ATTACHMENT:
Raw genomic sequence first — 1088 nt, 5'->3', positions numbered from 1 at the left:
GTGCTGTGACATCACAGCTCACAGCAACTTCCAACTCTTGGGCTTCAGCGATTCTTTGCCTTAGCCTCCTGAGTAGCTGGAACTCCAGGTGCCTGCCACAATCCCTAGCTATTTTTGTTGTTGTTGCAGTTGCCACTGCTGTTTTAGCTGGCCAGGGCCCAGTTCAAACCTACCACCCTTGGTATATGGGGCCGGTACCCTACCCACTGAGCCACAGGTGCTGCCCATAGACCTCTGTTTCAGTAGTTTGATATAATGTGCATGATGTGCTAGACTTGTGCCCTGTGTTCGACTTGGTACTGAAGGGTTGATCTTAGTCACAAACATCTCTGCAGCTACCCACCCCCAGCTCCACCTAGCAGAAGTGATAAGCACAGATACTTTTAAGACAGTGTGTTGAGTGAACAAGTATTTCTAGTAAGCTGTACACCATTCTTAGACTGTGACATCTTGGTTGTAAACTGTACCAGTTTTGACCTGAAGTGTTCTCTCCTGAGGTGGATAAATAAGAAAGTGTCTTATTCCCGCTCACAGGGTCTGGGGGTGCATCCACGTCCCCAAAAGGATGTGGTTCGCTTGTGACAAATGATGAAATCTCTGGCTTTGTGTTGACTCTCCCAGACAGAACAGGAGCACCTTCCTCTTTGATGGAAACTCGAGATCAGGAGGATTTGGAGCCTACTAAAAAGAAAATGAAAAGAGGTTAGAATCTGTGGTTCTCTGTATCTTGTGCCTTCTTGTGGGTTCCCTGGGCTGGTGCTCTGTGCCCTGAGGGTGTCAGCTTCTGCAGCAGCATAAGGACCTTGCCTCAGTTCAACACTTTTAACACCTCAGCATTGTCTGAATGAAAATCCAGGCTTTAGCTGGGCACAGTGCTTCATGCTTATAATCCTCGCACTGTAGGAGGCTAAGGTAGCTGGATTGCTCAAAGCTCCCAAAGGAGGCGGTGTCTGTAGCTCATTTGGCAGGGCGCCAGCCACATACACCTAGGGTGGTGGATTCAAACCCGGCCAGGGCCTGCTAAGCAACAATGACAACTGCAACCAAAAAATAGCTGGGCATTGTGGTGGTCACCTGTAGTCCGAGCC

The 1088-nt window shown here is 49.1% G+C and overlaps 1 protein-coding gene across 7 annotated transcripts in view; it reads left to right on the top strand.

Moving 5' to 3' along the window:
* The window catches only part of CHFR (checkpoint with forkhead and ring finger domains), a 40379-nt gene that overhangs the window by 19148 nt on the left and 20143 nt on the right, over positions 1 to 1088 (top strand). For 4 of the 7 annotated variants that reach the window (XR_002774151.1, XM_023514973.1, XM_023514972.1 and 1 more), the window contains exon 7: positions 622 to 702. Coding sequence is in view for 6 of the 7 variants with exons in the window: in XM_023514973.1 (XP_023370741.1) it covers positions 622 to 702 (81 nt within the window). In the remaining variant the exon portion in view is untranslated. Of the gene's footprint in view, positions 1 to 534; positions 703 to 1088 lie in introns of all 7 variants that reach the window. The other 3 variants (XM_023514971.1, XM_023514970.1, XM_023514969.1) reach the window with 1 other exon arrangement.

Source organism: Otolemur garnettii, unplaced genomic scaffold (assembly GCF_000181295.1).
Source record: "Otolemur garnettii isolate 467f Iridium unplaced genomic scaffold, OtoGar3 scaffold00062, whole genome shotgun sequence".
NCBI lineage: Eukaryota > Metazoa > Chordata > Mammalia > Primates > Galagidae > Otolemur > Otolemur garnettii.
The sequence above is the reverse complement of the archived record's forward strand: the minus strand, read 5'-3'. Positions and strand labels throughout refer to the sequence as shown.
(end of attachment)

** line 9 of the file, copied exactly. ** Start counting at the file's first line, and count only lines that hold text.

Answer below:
The sequence above is the reverse complement of the archived record's forward strand: the minus strand, read 5'-3'. Positions and strand labels throughout refer to the sequence as shown.